Dynamic Range. For quite a while now I've been shooting "important" shots using HDR (High Dynamic Range) photography. It's tedious, but the results can be great. They can also be terrible. In a nut shell, I bracket a shot with three (or more) exposures... dark/medium/light and then use an HDR program on my Mac to "average" them together in a way that pulls detail out of the highlights and shadows...

HDR Multiple Exposures

Stonehenge HDR

As you can see, it can make quite a difference. Most times in a good way... unless you go overboard, in which case it looks too fake and pretty bad. But anyway... what if a camera sensor had such fantastic dynamic range that you didn't need to take three shots to get the details you wanted? Well, camera sensors are getting better and better at just this kind of thing, and the a7R Mark II has the ability to capture a range so impressive that I'll probably not be doing as much HDR shooting since I can just shoot in RAW and recover what I want from the highlights and shadows during import. This is a pretty amazing concept for me to wrap my head around, and will fundamentally change the way I take travel photos. It will also fundamentally change the amount of memory cards I need to carry, as I'll be shooing anywhere from 1/3 to 1/5 the number of shots! Time will tell whether the impressive dynamic range will be enough to make me happy in all conditions, but test shots have me feeling pretty optimistic.

Silence. My a7S had the ability to shoot with no shutter noise at all. That ability has worked its way to the a7R Mark II, and I couldn't be happier. Whether it's because you don't want to startle your subjects or are shooting in a place where silence is required, this is a feature that, once I've had it made available, I can't do without. Yes, there are apparently some drawbacks, but none that matter to me when you need to shoot without any noise.

   
That's a pretty good list... and it's not even that comprehensive. The a7R Mark II offers so many amazing features and knock-out capabilities that I'm sure I'll keep finding more to love about it the longer I use it. In the meanwhile, I'm very happy that my creative options have opened up to a new level. I spend less time with settings and more time getting shots I can work with... and that's no small thing.

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Comments

  1. martymankins says:

    I am out of the loop when it comes to new camera tech. These high end cameras have apps? That’s incredible. Sucks that it’s a pain to get them installed on the camera.

    I think to have an option for the shutter to be silent should be on all high end cameras. I should check to see if my Rebel T4i has that (guessing not)

    I like that you used the Aquaman LEGO Dimensions Fun Pack as a photo example.

  2. Matt Westergard says:

    Hi Dave:

    I need your opinion what direction to take. Background on me: I’m a lifelong shutterbug, and like you, it’s one of my obsessions that won’t go away. I also love travel and I have two 4-yr old kids, so photographic opportunities abound. After reading this review and a thousand others online, I’ve narrowed it down to two options:

    Option 1. Buy a used Nikon D3300 body and pair it with my 35mm f1.8 AF prime lens which I already own and *love* (mostly for its bokeh).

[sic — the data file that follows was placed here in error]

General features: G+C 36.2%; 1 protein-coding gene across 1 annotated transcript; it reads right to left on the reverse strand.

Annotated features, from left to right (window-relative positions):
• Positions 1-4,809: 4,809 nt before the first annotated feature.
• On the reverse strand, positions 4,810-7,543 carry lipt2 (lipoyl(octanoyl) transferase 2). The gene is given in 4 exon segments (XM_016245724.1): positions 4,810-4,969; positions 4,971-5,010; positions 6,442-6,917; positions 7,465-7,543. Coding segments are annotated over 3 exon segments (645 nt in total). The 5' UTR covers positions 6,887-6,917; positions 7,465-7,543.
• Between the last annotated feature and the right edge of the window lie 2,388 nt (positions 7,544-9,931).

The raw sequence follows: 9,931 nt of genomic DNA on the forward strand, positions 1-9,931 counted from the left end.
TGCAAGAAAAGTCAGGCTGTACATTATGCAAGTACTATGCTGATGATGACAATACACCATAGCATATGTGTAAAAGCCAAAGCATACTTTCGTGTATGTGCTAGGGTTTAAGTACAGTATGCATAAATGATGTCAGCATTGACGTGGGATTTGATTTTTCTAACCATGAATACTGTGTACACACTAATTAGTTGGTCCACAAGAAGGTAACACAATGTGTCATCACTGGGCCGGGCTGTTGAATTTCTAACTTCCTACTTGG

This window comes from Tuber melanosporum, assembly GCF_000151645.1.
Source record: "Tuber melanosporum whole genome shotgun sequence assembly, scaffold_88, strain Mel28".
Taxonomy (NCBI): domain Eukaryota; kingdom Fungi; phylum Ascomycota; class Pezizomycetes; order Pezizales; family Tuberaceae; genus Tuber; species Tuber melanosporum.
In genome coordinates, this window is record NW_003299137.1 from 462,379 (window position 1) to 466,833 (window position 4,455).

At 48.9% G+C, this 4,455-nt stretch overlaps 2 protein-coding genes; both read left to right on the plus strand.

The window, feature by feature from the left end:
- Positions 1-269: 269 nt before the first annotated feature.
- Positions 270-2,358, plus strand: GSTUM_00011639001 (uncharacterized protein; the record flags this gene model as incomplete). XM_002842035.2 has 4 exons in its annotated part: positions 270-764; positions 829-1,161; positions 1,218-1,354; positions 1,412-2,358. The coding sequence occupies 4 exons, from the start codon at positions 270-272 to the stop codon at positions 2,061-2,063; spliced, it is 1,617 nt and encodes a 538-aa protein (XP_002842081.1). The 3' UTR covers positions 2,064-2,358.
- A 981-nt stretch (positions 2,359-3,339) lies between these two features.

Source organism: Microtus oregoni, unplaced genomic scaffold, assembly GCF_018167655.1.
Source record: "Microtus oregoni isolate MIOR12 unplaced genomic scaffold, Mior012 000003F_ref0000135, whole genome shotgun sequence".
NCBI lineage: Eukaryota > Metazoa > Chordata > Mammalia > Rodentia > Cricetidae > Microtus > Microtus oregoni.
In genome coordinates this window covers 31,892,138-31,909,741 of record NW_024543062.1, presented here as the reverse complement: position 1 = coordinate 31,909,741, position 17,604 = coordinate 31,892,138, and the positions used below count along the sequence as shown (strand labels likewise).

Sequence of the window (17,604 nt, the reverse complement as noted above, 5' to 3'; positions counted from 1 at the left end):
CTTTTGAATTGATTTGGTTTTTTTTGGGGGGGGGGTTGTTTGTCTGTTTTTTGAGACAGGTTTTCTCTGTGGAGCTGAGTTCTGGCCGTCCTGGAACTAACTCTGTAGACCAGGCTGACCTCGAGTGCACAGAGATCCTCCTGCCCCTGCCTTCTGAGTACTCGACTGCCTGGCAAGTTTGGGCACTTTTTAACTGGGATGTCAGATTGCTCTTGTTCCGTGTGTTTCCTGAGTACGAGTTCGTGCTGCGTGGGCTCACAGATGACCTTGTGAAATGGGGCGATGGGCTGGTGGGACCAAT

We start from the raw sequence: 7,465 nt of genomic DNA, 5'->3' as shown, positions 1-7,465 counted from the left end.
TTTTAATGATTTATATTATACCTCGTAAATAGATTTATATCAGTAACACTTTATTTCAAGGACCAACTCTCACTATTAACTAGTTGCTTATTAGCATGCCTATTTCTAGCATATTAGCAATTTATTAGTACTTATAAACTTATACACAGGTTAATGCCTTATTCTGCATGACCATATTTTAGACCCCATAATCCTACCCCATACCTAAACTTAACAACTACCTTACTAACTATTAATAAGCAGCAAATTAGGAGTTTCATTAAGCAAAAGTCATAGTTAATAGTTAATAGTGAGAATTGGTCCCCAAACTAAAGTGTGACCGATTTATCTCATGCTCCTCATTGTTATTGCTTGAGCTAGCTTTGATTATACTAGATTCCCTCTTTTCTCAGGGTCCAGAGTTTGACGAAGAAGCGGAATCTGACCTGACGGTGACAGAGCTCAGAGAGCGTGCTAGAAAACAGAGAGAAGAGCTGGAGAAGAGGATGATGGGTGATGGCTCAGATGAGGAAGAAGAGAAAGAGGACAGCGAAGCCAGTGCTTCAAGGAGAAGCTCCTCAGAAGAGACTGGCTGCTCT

Pros: Would have a system with a lens I love, and for a reasonable price of $300
    Cons: Any DSLR body is rather bulky and tough to take on the go. Plus the styling is not very inspired.
    Note that I used to have a D40 with the kit lens (and the prime lens mentioned above), so I’m pretty familiar with the Nikon setup… I would basically just be upgrading to a ‘modern’ DSLR body

    Option 2. Buy the Sony a6000 (I don’t need the a6300) with the 16-50mm kit lens
    Pros: Would have a system with a camera I (think I would) love, mostly for its portability and fast AF (important for kids)
    Cons: Costs $600, double of Option 1, and I wouldn’t love the lens (kit lenses bore me)

    It’s a “1st world problem”, I know. But an important hobby to me. Financially my wife and I do fine and the difference in $300 isn’t really an issue. But we’re also not in the 1% and need to safe for kids’ college, trips to Europe (so I have something to take pictures of), etc.

    Thoughts?

    Matt

    • Daver says:

      The a6000 took the place of my NEX-6 that I love and still own as a backup. The new model added a bunch of awesome features (with the hybrid AF improvement my favorite), so I can only guess this is a pretty awesome camera. The D3300 is a good shooter too, and has a vast array of (comparably) inexpensive Nikon glass to choose from if you ever decide to go lens shopping. On the surface, the Nikon would be my pick simply from a value standpoint. That being said… the biggest change for me in switching to the smaller Sony mirrorless cameras is this: I shoot a hell of a lot more photos than I did with my boat-anchor DSLR. Seriously, when I was shooting with my Nikon, I’d often leave it behind because I just didn’t want the hassle of dragging it around and having it hang off my neck like a boat anchor. I had my iPhone on me always, a pocket camera in my backpack, and that was enough. My Nikon collected dust and I only bothered to take it on “serious” travel adventures where I knew the hassle would be worth it. Now that I’m hooked on the Sony line? Exactly the opposite. Once I bit on the NEX-6, I took that thing with me everywhere! It got USED. And that’s true for my new camera too. No, I don’t drag my heavy lenses with me everywhere, but I pop my little pancake lens on the Sony and barely notice it on my shoulder when I’m out. It’s taken the place of my pocket camera in my backpack too! So, to me, everything else is irrelevant. With the excellent mirrorless stuff that Sony’s turning out, I am getting just as good shots as my DSLR, but at a convenient size/weight that’s changed everything for me. So… while I hesitate to advise anybody on camera gear, I’d have to ask… will the size/weight of the Nikon prohibit you from using it like me? If so, and you’re just going to end up leaving it behind and using your phone, then you’re spending money that’s collecting dust and I’d go with the Sony. If the size/weight DOESN’T bother you, and you’d be using it just as much as the Sony, then I’d definitely go with the Nikon because you can’t beat the value… both now, and for future expandability. Hope that helps. :-)